The thickness of the film prepared according to the above mentioned method is not limited. In the embodiments wherein the optical film of the invention is used as a member of liquid crystal display devices, which are required to reduce the thickness, the thinner thickness is preferable. However, when the thickness is too thin, the film may not achieve the optical properties required for the application. In the embodiments wherein the optical film of the invention is used as an optical compensation film or a protective film of a polarizer in liquid crystal display devices, the thickness of the film is preferably from about 20 to about 130 μm, more preferably from 30 to 120 μm, and even more preferably from 35 to 115 μm.

2.-3 Surface Treatment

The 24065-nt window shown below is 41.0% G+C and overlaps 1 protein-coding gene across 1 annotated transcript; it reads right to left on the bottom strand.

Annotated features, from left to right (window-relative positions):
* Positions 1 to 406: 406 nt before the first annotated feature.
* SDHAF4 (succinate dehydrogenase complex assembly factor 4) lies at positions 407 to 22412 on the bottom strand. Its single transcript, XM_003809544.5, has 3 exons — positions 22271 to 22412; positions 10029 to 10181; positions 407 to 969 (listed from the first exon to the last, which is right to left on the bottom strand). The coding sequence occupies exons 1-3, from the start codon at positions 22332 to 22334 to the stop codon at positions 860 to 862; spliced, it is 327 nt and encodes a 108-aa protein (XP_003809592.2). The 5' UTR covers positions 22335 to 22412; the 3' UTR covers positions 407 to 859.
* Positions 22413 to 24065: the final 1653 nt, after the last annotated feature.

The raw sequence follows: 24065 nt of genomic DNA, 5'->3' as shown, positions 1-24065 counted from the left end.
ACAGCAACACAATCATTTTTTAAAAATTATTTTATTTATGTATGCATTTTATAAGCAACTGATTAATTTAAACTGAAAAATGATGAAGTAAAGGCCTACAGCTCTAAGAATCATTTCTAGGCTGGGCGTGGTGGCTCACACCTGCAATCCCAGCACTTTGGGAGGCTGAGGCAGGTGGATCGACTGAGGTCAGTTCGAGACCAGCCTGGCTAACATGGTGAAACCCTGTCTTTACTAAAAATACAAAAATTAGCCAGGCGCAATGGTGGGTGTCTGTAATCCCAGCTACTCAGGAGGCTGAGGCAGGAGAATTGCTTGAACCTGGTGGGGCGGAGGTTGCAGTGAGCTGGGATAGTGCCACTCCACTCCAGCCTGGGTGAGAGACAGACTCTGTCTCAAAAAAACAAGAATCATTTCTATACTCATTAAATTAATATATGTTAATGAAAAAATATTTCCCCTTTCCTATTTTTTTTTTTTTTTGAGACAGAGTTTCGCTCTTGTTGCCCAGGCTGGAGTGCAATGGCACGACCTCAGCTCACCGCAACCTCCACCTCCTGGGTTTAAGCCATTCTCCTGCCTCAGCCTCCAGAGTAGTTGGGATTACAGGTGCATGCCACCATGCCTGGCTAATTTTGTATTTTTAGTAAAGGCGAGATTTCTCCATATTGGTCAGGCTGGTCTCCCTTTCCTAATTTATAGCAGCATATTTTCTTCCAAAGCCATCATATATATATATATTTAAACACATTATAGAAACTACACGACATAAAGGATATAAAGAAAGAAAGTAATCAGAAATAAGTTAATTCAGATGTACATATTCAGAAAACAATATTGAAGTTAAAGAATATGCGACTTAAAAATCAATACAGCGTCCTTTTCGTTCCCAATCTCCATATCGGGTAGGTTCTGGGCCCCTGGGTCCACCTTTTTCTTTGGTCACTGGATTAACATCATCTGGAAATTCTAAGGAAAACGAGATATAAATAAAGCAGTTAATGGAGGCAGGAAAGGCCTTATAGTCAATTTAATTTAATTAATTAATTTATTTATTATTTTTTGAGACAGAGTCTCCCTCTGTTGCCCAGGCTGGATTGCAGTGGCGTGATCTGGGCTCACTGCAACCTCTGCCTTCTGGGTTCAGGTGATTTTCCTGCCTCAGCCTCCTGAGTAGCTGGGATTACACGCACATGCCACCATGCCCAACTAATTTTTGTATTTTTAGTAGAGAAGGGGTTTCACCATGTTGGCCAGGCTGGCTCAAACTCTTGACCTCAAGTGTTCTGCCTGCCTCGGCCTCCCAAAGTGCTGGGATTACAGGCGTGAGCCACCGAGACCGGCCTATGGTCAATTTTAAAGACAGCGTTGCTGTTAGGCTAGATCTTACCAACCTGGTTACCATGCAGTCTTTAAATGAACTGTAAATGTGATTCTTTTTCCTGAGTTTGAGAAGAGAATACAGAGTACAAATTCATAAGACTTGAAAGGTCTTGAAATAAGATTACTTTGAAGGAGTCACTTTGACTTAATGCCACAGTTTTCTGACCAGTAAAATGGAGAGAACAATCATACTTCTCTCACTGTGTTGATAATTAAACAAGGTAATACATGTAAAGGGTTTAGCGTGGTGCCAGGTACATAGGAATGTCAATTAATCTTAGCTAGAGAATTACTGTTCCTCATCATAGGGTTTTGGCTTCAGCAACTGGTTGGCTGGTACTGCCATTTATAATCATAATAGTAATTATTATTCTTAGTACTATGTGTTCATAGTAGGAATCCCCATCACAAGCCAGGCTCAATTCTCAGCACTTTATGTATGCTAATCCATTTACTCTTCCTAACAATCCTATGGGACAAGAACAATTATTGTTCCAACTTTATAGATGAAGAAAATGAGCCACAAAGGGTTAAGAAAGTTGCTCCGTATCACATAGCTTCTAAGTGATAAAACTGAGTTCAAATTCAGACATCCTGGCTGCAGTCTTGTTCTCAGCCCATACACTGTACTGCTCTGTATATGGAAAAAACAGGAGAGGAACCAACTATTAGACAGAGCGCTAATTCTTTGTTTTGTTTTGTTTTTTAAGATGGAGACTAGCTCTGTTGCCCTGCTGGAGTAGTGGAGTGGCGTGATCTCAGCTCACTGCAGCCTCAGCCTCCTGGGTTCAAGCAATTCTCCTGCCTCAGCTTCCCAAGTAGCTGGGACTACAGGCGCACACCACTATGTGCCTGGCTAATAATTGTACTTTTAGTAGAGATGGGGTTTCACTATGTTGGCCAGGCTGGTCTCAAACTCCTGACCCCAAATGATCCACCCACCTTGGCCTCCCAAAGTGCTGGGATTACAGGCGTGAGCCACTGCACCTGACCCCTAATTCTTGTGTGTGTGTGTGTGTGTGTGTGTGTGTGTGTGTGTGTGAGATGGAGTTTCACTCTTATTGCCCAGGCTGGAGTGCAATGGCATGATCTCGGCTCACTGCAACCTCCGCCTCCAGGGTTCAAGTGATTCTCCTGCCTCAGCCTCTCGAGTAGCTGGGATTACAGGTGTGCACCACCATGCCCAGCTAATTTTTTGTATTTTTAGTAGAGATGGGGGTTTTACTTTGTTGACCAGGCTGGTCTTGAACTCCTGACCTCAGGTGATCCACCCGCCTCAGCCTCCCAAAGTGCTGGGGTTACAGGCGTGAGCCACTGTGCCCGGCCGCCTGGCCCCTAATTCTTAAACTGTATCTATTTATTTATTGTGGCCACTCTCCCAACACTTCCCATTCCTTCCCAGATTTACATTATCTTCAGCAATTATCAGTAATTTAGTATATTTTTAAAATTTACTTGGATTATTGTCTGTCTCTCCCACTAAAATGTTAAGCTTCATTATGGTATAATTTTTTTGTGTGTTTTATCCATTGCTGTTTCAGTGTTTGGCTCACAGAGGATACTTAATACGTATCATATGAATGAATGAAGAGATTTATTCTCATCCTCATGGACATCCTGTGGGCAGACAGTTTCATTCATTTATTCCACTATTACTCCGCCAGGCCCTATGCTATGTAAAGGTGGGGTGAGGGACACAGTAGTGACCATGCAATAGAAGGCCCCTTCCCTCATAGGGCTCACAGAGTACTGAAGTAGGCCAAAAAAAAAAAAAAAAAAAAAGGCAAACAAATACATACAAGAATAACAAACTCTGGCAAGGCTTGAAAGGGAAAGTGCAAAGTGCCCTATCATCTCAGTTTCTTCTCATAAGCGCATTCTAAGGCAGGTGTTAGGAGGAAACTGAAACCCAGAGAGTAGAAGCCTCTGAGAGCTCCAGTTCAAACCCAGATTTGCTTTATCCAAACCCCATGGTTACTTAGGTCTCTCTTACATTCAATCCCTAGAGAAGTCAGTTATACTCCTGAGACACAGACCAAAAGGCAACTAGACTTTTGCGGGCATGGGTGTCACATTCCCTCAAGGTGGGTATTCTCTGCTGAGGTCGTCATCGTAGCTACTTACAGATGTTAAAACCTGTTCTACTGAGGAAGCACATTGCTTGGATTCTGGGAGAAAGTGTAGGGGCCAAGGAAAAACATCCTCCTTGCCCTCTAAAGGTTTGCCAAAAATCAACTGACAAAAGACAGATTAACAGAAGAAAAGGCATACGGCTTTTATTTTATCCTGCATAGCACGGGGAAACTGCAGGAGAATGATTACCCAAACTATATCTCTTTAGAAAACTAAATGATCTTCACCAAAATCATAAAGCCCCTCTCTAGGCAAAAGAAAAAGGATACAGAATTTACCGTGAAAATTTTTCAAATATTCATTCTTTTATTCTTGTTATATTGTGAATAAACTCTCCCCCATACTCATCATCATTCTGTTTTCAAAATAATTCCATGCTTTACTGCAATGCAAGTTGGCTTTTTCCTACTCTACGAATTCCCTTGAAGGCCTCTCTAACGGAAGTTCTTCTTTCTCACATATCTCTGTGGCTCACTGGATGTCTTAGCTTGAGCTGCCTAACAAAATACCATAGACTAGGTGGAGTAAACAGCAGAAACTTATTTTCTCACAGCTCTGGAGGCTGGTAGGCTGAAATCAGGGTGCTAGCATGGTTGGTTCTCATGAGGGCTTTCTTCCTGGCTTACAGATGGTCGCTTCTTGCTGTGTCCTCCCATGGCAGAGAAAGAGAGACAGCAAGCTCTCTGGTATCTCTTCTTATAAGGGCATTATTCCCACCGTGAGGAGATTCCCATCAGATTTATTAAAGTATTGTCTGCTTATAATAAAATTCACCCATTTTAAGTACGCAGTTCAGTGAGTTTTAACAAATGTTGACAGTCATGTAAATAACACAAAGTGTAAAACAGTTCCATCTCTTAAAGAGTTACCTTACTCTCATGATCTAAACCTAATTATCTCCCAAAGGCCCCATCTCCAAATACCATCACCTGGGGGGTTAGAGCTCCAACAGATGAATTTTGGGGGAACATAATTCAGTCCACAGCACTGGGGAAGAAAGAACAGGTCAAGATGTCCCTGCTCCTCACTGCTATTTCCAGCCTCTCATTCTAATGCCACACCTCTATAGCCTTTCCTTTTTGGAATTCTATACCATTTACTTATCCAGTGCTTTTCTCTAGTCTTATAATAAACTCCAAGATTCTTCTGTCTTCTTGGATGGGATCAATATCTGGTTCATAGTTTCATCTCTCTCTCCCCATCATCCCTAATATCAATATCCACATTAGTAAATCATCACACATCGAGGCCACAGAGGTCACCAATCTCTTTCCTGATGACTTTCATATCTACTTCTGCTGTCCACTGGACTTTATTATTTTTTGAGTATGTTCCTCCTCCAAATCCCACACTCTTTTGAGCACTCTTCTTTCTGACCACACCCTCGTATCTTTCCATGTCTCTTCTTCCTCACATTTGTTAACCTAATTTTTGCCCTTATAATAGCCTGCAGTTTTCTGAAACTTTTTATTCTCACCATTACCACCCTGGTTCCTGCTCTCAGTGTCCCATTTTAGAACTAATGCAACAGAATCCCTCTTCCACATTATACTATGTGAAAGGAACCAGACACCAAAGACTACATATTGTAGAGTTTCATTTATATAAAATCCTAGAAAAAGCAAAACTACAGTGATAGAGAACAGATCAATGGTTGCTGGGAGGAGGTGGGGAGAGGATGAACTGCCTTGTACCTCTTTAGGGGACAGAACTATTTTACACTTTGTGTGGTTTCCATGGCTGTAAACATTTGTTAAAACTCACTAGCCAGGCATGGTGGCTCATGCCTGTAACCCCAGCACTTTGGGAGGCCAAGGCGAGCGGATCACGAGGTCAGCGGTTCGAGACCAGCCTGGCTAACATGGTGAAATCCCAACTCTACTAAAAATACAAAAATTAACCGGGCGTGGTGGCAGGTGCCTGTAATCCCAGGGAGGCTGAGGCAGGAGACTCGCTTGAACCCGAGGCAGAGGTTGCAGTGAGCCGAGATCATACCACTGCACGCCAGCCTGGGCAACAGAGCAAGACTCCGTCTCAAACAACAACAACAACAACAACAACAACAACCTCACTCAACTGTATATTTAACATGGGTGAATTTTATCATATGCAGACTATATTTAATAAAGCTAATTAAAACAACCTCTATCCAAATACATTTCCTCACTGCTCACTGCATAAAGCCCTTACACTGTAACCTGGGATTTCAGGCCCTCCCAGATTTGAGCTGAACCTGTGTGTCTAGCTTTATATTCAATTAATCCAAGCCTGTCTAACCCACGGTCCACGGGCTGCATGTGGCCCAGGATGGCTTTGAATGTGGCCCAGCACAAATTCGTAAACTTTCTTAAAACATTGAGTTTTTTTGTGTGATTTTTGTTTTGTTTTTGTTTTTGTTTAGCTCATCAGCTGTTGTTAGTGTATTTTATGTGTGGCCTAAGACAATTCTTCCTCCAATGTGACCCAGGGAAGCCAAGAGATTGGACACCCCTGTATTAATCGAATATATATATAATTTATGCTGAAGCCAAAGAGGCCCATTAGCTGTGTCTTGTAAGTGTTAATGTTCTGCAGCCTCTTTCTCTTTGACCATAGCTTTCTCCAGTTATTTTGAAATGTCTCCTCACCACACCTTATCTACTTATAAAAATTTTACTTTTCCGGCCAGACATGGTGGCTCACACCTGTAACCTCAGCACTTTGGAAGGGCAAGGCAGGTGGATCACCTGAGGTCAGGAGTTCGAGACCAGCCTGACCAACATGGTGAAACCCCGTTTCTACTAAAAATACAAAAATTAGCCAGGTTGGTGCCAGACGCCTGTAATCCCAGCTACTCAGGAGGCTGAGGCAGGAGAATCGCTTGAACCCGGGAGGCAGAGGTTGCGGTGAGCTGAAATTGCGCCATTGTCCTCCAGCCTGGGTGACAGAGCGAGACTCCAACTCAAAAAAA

The optical film of the invention may be suitably surface-treated so as to improve its adhesion to various functional layers (e.g., undercoat layer, back layer, optically-anisotropic layer). The surface treatment includes glow discharge treatment, UV irradiation treatment, corona treatment, flame treatment, and acid or alkali saponification treatment; and glow discharge treatment and alkali saponification treatment are preferred. The term of “glow discharge treatment” in the description is used for any treatments with low-temperature plasma generated in the place of low-pressure, 10−3−20 Torr, gas, or for any plasma treatments under atmospheric pressure. Examples of the plasma-exciting vapor, which is capable of exciting plasma under the above mentioned condition, include argon, helium, neon, krypton, xenon, nitrogen, carbon dioxide, Freon such as tetrafluoromethane and sny mixtures thereof. The details of the surface treatment are described in Hatsumei Kyokai Disclosure Bulletin (No. 2001-1745, published by the Hatsumei Kyokai on Mar. 15, 2001), and may be suitably applied to the invention. According to the plasma treatment under atmospheric pressure, which may attract attention recently, the irradiation energy of from 20 to 500 Kgy may be used under a condition of from 10 to 1000 Key; and preferably, the irradiation energy of from 20 to 300 Kgy may be used under a condition of from 30 to 500 Key. Among the above mentioned treatments, any alkali saponification treatment is preferable.